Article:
As the big powers face off against each other, the RAAF wants air power to be the central element of Australia's upcoming defence strategy document.
RAAF chief Geoff Brown says some believe Australia's optimum defence structure should feature an upgraded army with the RAAF continuing to play a vital, if invisible, role - as it has in recent conflicts in Iraq and Afghanistan.
But the air marshal says neither the government nor the Australian people have much enthusiasm for long-term nation-building operations far from our immediate region.
The RAAF could provide the government with multiple response options, ranging from rapid delivery of humanitarian aid to bombing missions or just placing an adversary at risk to influence behaviour.
Notice times were now in hours or even minutes, as the recent aid mission to Iraq demonstrated.
"It is obvious that air power must take its place at the centre of our national security strategy," Air Marshal Brown told an Australian Strategic Policy Institute dinner on Tuesday.
The government is now preparing a new defence white paper which will spell out Australia's view of current and emerging strategic challenges and how the defence force should be structured.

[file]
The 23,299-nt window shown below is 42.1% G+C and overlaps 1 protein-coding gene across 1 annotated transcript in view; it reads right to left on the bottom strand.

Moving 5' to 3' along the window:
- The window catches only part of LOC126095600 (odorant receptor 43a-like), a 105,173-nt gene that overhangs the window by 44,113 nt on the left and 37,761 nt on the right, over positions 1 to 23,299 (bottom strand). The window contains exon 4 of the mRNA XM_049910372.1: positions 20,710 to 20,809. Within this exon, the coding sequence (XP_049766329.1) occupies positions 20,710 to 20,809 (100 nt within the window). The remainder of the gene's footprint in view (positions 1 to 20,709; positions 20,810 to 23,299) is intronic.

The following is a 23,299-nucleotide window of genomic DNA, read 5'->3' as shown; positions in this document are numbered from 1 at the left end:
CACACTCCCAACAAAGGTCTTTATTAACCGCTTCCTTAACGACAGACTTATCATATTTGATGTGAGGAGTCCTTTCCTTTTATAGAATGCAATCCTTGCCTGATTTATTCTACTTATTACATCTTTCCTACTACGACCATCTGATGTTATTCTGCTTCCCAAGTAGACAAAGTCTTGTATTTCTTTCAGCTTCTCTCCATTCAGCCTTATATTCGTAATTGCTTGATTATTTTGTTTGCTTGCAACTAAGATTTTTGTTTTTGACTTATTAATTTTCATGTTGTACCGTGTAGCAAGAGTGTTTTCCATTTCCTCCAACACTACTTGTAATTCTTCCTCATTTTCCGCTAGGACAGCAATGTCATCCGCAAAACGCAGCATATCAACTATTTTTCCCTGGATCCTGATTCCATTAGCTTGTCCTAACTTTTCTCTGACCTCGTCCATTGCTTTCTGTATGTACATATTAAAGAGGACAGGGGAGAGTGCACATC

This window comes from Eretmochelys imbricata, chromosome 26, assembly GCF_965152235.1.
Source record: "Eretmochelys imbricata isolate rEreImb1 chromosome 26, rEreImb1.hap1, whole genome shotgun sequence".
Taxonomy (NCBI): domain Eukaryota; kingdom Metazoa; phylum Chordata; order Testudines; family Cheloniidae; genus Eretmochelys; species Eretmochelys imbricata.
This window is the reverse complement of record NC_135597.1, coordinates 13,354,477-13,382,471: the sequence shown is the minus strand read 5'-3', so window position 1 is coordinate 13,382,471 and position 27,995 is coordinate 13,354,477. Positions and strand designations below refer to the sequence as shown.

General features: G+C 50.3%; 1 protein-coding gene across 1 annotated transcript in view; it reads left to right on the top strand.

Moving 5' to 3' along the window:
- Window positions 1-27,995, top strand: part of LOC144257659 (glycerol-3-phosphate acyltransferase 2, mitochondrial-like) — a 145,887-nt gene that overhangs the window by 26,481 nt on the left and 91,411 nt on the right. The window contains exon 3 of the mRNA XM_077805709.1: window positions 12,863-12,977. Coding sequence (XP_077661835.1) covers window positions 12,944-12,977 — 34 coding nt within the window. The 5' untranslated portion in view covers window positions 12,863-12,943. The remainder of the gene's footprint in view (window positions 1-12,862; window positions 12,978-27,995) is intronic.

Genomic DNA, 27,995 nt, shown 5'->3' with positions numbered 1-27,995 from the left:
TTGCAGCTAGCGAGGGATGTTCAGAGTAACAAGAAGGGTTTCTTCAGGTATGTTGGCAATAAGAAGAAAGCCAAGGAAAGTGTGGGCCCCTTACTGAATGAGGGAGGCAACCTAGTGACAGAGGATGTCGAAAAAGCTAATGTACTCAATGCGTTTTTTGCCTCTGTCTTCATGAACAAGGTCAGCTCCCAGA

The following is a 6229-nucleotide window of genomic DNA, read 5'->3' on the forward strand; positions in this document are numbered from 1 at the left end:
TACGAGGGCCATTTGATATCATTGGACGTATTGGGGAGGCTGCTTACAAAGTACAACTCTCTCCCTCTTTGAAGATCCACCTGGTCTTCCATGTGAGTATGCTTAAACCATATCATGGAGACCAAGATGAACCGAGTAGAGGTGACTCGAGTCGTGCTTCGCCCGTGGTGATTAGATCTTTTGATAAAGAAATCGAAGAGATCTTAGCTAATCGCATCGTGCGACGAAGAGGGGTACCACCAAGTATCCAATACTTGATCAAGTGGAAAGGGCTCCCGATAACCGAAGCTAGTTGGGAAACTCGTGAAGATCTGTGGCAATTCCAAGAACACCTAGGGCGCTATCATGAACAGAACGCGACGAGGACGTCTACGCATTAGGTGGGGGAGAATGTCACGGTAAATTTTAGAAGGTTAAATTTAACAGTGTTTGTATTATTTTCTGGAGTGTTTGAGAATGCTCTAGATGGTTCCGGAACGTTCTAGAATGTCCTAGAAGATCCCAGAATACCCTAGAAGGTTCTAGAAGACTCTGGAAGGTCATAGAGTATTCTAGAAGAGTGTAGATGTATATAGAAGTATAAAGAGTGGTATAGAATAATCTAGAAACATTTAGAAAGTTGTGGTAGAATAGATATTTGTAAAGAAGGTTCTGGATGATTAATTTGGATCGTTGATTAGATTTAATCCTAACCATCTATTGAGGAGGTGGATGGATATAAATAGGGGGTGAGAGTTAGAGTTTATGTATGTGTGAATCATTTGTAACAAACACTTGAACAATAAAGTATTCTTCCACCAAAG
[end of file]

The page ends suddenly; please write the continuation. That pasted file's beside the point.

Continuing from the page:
It will be released next year.
Air Marshal Brown says there is a risk recent conflicts in Iraq and Afghanistan, in which ground forces played a central role, will be viewed as an immutable form of war which should determine future defence structure.
The white paper needed to consider recent operations and ensure defence was prepared to confront the emerging world, rather than the era just past, he said.
"The enduring qualities of air power are even more relevant as we move into an era of rising major power confrontation."
Air Marshal Brown said the new F-35 would be the smartest and most agile aircraft ever to fly, providing the RAAF with a winning edge well into the future.
RAAF's transformation into a force able to respond to emerging challenges would be driven by the new Plan Jericho to be released early in 2015.